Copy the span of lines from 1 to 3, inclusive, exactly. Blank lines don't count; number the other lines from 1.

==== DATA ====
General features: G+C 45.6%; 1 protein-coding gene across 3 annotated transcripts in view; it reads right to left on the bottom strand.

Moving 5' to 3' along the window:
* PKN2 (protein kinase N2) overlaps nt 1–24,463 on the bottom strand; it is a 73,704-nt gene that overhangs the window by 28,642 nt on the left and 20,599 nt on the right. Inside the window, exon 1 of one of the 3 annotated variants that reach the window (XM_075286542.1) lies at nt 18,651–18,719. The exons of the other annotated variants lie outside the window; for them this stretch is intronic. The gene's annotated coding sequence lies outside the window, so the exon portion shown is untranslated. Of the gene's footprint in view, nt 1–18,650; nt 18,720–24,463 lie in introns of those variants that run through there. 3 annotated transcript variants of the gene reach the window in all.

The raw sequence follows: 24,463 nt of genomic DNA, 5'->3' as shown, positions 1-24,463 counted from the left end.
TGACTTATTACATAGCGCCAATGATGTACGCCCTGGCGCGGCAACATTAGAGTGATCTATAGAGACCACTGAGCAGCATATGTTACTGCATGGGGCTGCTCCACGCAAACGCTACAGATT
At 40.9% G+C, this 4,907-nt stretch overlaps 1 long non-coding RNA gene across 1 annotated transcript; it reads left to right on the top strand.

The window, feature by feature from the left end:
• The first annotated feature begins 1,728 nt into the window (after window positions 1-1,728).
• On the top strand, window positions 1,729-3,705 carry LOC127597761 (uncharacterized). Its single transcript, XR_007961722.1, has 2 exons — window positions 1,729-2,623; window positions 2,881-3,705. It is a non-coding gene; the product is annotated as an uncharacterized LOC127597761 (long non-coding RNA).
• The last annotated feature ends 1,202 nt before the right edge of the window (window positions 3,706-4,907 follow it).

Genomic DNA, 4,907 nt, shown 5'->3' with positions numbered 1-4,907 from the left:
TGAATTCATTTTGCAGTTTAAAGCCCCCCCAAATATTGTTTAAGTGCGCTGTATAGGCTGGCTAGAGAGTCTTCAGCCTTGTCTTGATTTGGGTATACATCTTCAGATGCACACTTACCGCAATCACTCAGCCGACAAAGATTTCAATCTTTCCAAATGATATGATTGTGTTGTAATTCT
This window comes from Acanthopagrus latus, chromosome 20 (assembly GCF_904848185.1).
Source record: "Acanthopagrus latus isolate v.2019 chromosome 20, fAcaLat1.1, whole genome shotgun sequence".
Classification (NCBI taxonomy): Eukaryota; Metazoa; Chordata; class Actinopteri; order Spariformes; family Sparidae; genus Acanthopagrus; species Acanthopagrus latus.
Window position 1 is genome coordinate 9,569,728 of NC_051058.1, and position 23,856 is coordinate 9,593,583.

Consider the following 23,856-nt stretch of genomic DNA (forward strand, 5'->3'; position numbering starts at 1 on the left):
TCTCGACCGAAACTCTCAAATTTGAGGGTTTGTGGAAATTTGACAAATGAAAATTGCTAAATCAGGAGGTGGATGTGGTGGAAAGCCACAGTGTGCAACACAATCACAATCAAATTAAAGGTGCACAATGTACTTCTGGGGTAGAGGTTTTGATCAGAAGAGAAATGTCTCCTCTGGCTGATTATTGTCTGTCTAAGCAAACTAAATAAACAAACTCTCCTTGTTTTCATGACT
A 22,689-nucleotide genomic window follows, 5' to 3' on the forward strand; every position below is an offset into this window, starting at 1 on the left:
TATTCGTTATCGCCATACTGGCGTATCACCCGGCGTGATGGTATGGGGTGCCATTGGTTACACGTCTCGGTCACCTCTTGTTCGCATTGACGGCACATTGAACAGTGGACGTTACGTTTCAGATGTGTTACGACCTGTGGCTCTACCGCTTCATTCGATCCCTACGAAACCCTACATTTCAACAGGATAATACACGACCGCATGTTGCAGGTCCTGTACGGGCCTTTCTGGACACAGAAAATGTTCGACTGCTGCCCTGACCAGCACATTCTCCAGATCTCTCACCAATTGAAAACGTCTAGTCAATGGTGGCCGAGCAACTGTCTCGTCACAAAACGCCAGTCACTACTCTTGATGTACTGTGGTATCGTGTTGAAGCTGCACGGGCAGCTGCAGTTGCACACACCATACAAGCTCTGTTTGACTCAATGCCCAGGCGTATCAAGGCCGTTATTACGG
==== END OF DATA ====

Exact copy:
General features: G+C 45.6%; 1 protein-coding gene across 3 annotated transcripts in view; it reads right to left on the bottom strand.

Moving 5' to 3' along the window:
* PKN2 (protein kinase N2) overlaps nt 1–24,463 on the bottom strand; it is a 73,704-nt gene that overhangs the window by 28,642 nt on the left and 20,599 nt on the right. Inside the window, exon 1 of one of the 3 annotated variants that reach the window (XM_075286542.1) lies at nt 18,651–18,719. The exons of the other annotated variants lie outside the window; for them this stretch is intronic. The gene's annotated coding sequence lies outside the window, so the exon portion shown is untranslated. Of the gene's footprint in view, nt 1–18,650; nt 18,720–24,463 lie in introns of those variants that run through there. 3 annotated transcript variants of the gene reach the window in all.